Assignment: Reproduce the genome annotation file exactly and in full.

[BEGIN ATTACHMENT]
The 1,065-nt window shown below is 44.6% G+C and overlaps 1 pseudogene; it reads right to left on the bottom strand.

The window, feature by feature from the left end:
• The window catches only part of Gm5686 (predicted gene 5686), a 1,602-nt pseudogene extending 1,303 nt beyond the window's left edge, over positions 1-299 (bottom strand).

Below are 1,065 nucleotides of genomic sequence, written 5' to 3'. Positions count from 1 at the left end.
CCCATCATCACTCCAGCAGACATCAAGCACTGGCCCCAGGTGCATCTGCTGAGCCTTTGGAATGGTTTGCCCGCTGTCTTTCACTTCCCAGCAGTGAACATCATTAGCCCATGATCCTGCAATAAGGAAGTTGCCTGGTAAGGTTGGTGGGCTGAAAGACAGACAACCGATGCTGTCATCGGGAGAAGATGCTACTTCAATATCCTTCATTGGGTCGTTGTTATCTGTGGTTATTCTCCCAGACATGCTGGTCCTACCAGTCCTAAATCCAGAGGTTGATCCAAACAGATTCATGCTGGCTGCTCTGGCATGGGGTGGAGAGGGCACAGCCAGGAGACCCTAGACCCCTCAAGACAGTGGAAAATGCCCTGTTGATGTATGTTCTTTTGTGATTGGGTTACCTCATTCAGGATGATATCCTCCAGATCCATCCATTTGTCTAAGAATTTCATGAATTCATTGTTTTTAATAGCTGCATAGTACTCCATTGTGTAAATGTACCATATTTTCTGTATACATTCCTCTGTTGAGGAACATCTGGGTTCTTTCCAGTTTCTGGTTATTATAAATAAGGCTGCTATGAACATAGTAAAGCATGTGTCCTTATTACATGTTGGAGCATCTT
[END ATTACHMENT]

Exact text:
The 1,065-nt window shown below is 44.6% G+C and overlaps 1 pseudogene; it reads right to left on the bottom strand.

The window, feature by feature from the left end:
• The window catches only part of Gm5686 (predicted gene 5686), a 1,602-nt pseudogene extending 1,303 nt beyond the window's left edge, over positions 1-299 (bottom strand).

Below are 1,065 nucleotides of genomic sequence, written 5' to 3'. Positions count from 1 at the left end.
CCCATCATCACTCCAGCAGACATCAAGCACTGGCCCCAGGTGCATCTGCTGAGCCTTTGGAATGGTTTGCCCGCTGTCTTTCACTTCCCAGCAGTGAACATCATTAGCCCATGATCCTGCAATAAGGAAGTTGCCTGGTAAGGTTGGTGGGCTGAAAGACAGACAACCGATGCTGTCATCGGGAGAAGATGCTACTTCAATATCCTTCATTGGGTCGTTGTTATCTGTGGTTATTCTCCCAGACATGCTGGTCCTACCAGTCCTAAATCCAGAGGTTGATCCAAACAGATTCATGCTGGCTGCTCTGGCATGGGGTGGAGAGGGCACAGCCAGGAGACCCTAGACCCCTCAAGACAGTGGAAAATGCCCTGTTGATGTATGTTCTTTTGTGATTGGGTTACCTCATTCAGGATGATATCCTCCAGATCCATCCATTTGTCTAAGAATTTCATGAATTCATTGTTTTTAATAGCTGCATAGTACTCCATTGTGTAAATGTACCATATTTTCTGTATACATTCCTCTGTTGAGGAACATCTGGGTTCTTTCCAGTTTCTGGTTATTATAAATAAGGCTGCTATGAACATAGTAAAGCATGTGTCCTTATTACATGTTGGAGCATCTT